ELSA prop change
Just when I thought I was confused enough about what defines a major alteration, and what to do if one is made, I found the following paragraph in an advisory circular.
(This subject of this advisory circular is certification of light sport repairmen. It includes the statement in bold below:)
Major Alterations. If the aircraft is issued an ELSA certificate, a non-certificated person may perform additional maintenance, preventive maintenance, or alterations on the aircraft. If a non-certificated person performs a major alteration, as defined by § 1.1
(e.g., changing the engine to another model that increases the original engine horsepower by
10 percent or more), he or she must make a maintenance record entry and a new FAA
Form 8130-6, Application for U.S. Airworthiness Certificate, and send it to the FAA Aircraft Registration Branch (AFS-750). A new FAA Form 8130-6 is required because he or she has modified the aircraft and it is no longer the same aircraft as identified on the original FAA
Form 8130-6 in the aircraft’s file. A Designated Airworthiness Representative (DAR) or FAA aviation safety inspector (ASI) will review the change(s) and issue new operating limitations for the aircraft. The issued operating limitations may require the aircraft to be put in a flight test area for a certain number of hours until the owner/operator has flight tested the new alteration and the aircraft is proven to be safe to operate within its design envelope. When the flight-testing is complete, the test pilot should sign the aircraft off as safe-to-fly in accordance with its operating limitations. (See Appendix 1, Figure 2, Sample of a Major Alteration Entry for an Experimental Light-Sport Aircraft (ELSA)).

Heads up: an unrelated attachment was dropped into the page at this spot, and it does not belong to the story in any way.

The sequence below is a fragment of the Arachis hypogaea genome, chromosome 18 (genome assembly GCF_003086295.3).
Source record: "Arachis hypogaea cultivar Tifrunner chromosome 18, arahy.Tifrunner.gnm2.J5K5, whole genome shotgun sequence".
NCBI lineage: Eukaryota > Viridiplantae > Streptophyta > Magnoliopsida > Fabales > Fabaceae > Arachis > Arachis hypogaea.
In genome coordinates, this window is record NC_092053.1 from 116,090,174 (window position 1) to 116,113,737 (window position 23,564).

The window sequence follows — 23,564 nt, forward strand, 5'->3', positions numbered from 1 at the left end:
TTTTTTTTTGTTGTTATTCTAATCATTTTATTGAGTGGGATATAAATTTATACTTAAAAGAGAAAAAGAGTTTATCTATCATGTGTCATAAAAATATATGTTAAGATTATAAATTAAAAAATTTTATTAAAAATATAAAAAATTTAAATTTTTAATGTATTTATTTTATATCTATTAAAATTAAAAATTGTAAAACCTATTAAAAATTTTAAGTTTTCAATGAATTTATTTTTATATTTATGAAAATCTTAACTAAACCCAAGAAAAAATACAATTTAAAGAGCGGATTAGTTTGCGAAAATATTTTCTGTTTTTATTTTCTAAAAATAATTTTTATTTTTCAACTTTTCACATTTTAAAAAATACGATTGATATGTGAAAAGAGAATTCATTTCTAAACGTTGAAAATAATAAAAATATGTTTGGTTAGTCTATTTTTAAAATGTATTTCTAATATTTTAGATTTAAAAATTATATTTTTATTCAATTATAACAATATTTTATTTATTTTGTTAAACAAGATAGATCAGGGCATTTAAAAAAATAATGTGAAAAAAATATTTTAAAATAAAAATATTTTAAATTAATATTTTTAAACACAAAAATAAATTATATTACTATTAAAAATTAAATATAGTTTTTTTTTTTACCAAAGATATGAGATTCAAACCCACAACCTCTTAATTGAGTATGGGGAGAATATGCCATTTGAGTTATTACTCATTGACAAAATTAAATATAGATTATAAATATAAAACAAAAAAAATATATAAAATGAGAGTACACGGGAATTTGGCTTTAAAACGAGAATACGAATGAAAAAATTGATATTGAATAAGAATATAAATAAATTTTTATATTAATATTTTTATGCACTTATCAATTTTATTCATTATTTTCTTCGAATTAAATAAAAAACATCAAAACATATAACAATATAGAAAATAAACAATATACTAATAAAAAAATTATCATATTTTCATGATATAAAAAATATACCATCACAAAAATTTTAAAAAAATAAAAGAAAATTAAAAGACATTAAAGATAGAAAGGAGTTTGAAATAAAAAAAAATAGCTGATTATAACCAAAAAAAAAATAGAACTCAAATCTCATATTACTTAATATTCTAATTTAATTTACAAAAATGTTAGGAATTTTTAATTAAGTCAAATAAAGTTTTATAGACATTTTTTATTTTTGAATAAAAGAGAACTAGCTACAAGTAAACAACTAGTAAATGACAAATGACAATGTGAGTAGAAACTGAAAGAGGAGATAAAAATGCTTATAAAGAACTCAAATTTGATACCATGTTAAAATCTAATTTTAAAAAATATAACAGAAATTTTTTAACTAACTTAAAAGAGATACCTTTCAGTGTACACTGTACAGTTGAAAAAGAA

My opinion is that if one considers the prop change to be a major repair, one should notify the FSDO and the FSDO may require some flight testing.
This circular’s statement that one has to fill out a new 8130-6 blows my mind.
Appreciate your thoughts.